Is there a method to mastering the mobile roulette wheel?

December 16, 2016 Posted in Strategy by No Comments

Roulette, the ultimate game of luck, or is it? Many have tried, many have been lucky but many more have come away empty handed proving that to make a sustained profit from the roulette wheel is hard to do. But not impossible.

Roulette is one of the most popular games played at the casino or on sites such as Leo Vegas and certain strategies have been prominent in trying to find a method to master the roulette Wheel.

None more so than the Martingale system.

Common amongst rookie players, the Martingale system is easy to follow as the method simply involves doubling the size of your next bet whenever the previous bet was a loss.

The method is based on the assumption that if you keep doubling your bet after every loss, you will eventually win and recoup your losses plus end up with a 1-unit profit.

The system is popular due to the fact that there is only a 1% chance of losing seven in a row with a 18/38 chance of the ball landing on your selected colour or odd or even.

The problem with this is that you need a relatively large starting pot for a small return, you may win frequently but only small amounts and eventually may come up short.

The Martingale system is fun to try but certainly not a sure-fire way to beat the Roulette wheel. A lot of tables have a betting limit meaning numerous losses can prove to be very costly indeed.

A more common sense approach to tackling the roulette wheel is the D’Alembert method.

Effectively, the D’Alembert method is based on the principle that if a particular number or section is spun, then it is likely that that area will not come in again on the next spin and another part of the wheel will be landed on.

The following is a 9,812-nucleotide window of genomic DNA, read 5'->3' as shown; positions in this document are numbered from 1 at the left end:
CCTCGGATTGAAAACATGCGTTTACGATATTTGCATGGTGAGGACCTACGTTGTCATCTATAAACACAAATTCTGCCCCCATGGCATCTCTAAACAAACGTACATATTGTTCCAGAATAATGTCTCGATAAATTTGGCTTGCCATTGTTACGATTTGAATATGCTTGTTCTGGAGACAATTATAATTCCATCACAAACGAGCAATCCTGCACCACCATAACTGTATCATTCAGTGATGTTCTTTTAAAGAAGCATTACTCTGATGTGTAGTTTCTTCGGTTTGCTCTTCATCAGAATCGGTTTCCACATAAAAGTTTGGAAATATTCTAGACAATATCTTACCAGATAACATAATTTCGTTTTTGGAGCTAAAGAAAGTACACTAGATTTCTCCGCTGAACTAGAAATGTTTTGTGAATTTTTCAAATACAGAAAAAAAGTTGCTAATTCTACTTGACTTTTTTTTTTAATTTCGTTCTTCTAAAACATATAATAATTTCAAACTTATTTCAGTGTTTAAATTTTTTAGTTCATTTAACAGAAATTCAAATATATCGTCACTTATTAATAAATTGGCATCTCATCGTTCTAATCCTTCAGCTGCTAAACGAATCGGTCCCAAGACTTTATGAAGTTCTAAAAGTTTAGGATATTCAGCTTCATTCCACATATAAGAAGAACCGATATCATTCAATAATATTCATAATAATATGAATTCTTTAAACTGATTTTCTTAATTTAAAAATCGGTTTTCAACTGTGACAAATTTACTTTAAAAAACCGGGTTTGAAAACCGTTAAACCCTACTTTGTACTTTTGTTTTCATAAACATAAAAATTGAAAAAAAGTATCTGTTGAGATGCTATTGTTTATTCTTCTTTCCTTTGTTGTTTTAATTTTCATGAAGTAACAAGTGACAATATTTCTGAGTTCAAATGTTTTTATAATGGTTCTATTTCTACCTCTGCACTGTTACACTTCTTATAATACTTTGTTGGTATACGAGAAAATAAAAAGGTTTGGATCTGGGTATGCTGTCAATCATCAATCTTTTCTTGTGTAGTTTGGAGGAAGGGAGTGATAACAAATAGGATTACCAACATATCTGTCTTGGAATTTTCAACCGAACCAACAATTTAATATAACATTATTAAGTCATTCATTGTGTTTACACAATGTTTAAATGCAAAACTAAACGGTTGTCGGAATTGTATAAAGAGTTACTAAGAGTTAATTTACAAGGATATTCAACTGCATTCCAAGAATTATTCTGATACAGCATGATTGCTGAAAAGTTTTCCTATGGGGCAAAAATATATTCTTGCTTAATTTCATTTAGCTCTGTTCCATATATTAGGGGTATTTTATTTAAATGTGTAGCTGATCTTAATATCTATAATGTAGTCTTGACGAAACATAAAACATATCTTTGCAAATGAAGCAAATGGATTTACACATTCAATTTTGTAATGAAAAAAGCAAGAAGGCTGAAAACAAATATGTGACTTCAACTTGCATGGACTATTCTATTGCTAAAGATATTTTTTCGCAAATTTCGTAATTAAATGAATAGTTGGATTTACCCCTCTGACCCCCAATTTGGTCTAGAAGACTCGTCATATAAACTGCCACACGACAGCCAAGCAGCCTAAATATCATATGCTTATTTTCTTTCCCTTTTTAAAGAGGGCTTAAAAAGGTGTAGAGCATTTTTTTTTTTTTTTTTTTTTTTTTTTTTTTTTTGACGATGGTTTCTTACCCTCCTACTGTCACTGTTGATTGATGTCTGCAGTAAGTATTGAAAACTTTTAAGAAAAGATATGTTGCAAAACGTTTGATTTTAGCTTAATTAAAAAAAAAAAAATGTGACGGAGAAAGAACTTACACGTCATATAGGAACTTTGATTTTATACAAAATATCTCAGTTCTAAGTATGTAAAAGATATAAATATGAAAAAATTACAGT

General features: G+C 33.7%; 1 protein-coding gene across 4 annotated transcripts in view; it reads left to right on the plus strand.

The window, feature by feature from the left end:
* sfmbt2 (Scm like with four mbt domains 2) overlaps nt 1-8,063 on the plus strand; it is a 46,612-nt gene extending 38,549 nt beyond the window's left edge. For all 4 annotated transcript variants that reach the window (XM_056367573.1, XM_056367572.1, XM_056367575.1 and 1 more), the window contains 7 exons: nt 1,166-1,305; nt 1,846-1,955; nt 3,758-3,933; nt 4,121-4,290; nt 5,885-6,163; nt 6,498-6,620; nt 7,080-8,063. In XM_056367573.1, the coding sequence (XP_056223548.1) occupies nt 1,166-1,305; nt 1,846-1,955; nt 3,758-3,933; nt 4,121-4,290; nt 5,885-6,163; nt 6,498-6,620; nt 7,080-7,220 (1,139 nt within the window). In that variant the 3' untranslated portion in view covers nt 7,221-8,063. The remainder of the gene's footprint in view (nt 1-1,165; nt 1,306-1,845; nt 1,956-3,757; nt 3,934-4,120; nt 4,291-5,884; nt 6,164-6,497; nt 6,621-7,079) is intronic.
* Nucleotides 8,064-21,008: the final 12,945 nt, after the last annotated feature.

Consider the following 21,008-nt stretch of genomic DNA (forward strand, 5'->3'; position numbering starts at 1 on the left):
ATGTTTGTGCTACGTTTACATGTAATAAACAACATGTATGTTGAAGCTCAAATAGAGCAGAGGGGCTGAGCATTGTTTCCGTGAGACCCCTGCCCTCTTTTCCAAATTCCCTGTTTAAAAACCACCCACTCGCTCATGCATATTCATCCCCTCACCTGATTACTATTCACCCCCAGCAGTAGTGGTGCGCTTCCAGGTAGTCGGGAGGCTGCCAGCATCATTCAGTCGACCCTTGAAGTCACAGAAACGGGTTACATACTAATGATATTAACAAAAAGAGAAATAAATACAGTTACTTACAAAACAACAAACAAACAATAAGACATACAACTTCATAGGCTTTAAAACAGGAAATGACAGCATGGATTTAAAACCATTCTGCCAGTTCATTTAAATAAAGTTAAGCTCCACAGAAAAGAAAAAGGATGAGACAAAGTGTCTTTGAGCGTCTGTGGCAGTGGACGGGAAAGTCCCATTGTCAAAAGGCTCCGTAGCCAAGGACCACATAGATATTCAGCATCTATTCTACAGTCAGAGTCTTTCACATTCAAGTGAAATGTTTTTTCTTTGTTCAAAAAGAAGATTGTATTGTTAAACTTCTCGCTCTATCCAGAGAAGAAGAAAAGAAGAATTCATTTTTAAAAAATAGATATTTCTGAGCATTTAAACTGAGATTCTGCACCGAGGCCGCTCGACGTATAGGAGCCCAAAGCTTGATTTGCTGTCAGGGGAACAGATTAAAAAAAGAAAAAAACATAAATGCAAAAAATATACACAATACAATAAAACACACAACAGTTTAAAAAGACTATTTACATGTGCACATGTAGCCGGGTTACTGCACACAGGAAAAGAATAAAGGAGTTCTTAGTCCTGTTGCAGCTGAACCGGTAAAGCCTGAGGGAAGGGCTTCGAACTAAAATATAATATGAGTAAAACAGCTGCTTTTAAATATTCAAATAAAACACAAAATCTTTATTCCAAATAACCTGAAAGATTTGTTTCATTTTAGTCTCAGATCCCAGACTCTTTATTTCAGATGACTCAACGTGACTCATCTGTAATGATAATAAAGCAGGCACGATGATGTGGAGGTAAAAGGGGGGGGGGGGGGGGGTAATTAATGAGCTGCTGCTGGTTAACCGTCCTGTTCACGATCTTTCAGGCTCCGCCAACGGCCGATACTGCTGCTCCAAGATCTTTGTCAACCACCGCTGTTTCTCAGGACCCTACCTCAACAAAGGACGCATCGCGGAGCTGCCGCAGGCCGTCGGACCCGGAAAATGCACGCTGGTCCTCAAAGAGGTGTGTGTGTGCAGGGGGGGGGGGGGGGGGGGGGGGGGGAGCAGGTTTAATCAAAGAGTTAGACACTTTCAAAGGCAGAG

This is a theory purely based on the saying ‘odds are it won’t be that again’, a loose saying which the roulette wheel has no respect for and unproven to be successful.

A slightly more mathematical approach is the cancellation system which requires a bit of thinking (and a pencil and paper).

The idea is you select a sequence of numbers (ie 1,2,3,4,5) and place the first bet as the value of the first and last numbers in the sequence, in this case that would be 1+5=6.

If the bet is won, you simply cross off the first and last number on your list leaving it looking like this X,2,3,4,X, but if you lose, you add the losing stake onto your number system, in this case you would add the 6 so your sequence would read 1,2,3,4,5,6 thus making a stake of 7 on the next spin.

The idea is to try and cancel out all of the numbers in the sequence, in that circumstance you will win the total amount in the sequence (15).

Unfortunately, with a few losses the bets become bigger and the risk increases, a few loses in a row could be detrimental to your time at the table.

The problem with these strategies is that over time the house will always possess that 5.26% edge over you but sometimes luck can play its part and a big win can come your way.

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